It’s Monday morning and you’re late getting into the office, your inbox contains 576 unread emails and the phone is ringing off the hook. Suddenly, you feel your heart rate rising. Sound familiar? Being stressed sends your body into a state of alarm and increased adrenaline production, but if dealt with correctly, stress can be alleviated without mental or physical harm.
How can I tell if I’m stressed?
You don’t have to be a stress-head to feel the pressure. Especially at work. Even the most relaxed among us have times when everything starts oiling on top of us and we want to tear our hair out. Stress often manifests itself both physically and emotionally with symptoms including headaches, accelerated heart rate, exhaustion, irritability, insomnia, indigestion, loss of concentration and sensitivity to criticism. It is important to acknowledge these symptoms, otherwise stress can incite more serious mental and physical problems such as depression and a worn-out immune system.
The most common causes of stress
According to clinical psychiatrist Dr. Dale Archer (www.drdalearcher.com), work is the most prevalent cause of stress: “Overworking,” he says, “with the downsizing of the economy, more companies are expecting fewer employees to do more work, more hours for the same pay.” Having unrealistic deadlines, an unsupportive manager, poor working conditions, being in the wrong job and feeling undervalued are some factors which may contribute to work-related stress. The current economic climate is also causing additional stress at work with high fears of redundancy. Many are compromising their breaks and staying after hours in a bid to impress their bosses, but are unaware that this could have a detrimental effect on their health and wellbeing in the long run. Dr. Archer also adds that, “Almost everyone is bringing work home and doing business by cell, text and email after hours,” and that many studies point to our coworkers and our bosses as the number one causes of stress.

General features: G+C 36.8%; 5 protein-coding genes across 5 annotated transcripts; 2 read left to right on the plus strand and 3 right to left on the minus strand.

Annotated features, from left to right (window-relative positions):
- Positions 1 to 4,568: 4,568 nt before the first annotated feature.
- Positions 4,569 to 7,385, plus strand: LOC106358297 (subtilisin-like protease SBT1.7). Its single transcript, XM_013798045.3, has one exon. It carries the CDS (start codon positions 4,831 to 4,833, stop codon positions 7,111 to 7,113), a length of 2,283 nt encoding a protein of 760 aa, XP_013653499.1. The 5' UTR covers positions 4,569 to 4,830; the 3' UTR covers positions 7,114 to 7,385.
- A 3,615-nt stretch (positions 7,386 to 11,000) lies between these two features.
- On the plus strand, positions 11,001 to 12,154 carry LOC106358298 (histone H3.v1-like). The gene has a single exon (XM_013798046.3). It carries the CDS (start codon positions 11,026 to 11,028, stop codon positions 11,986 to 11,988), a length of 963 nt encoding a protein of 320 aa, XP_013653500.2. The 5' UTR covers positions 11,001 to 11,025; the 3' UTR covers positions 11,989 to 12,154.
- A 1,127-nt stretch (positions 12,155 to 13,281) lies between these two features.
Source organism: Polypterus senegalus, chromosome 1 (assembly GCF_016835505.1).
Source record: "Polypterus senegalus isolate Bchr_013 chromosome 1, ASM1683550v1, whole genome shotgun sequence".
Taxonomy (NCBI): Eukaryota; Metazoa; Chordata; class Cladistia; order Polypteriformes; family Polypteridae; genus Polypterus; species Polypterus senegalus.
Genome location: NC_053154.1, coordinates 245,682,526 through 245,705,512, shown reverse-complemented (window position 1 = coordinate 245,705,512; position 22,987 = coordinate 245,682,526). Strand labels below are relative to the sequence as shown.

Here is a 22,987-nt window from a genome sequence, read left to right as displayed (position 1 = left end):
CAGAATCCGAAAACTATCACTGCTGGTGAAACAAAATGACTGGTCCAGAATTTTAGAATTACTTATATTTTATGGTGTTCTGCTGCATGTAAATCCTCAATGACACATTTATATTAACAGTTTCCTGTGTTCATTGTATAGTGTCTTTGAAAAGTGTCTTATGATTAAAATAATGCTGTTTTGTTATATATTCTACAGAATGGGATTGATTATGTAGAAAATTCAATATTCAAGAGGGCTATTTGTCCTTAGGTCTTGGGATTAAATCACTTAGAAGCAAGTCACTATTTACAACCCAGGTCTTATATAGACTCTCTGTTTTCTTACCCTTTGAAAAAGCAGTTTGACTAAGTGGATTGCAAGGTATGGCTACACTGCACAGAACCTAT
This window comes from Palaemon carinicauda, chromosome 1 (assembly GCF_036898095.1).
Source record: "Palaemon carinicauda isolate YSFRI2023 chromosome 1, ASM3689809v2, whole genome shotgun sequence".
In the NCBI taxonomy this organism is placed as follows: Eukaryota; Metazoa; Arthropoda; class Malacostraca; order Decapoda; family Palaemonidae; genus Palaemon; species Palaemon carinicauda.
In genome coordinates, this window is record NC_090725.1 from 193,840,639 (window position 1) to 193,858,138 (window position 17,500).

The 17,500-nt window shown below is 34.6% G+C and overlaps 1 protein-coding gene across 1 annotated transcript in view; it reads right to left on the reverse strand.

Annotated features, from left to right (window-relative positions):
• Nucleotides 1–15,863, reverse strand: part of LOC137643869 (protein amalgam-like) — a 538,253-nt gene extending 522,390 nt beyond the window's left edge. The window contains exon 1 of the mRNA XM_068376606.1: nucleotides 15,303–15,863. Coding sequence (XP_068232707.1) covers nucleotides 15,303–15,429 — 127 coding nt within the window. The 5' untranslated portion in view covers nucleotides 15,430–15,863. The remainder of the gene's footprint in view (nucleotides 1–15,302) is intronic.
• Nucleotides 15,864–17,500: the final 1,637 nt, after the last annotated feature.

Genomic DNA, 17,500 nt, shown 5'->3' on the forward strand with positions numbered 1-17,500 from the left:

Other causes include money problems, bereavement, moving house, relationship /family issues.
Effects of stress on health
Dr. Archer says there are a number of side effects of stress including:
- Poor Sleep
- Pathological anxiety
- Nervousness, being tense, anxious
- A sense of dread for no apparent reason
- Depressed mood, low energy
- Loss of interest in usually fun activities
- In addition there are many physical symptoms, says Dr Archer, including racing thoughts, pounding heart, upset stomach.
- How to cope with stress
Sometimes it seems we don’t stand a chance of staying healthy when we’re sitting next to a colleague who’s raging all over their keyboard. Tackling work-related stress can be tricky as most people don’t want to appear as if they can’t cope with their job, but there are some methods to deal with this difficult situation. Dr. Archer suggests that you recognize when you are stressed and figure the cause:
“If you feel great on the weekends and when you wake up, yet miserable by the time you leave the office that indicates work is the problem.”
Dr. Archer also suggests getting enough sleep, exercising often, having a proper diet, and organizing your time effectively can all lead to a reduction in stress levels.
“Recognize that personal time is crucial,” he suggests. “All technological devices have an ‘off’ switch. Use it for completely free time. Realize your work is only a part of who you are. You also have friends, hobbies, and family that define you.”
Dr. Dale Archer is a medical doctor, board-certified psychiatrist, and Distinguished Fellow of the American Psychiatric Association who has helped thousands of patients for more than two decades. His focus is to give good common sense psychological advice. Specialties include chemical imbalances of the brain, relationships, and personal responsibility.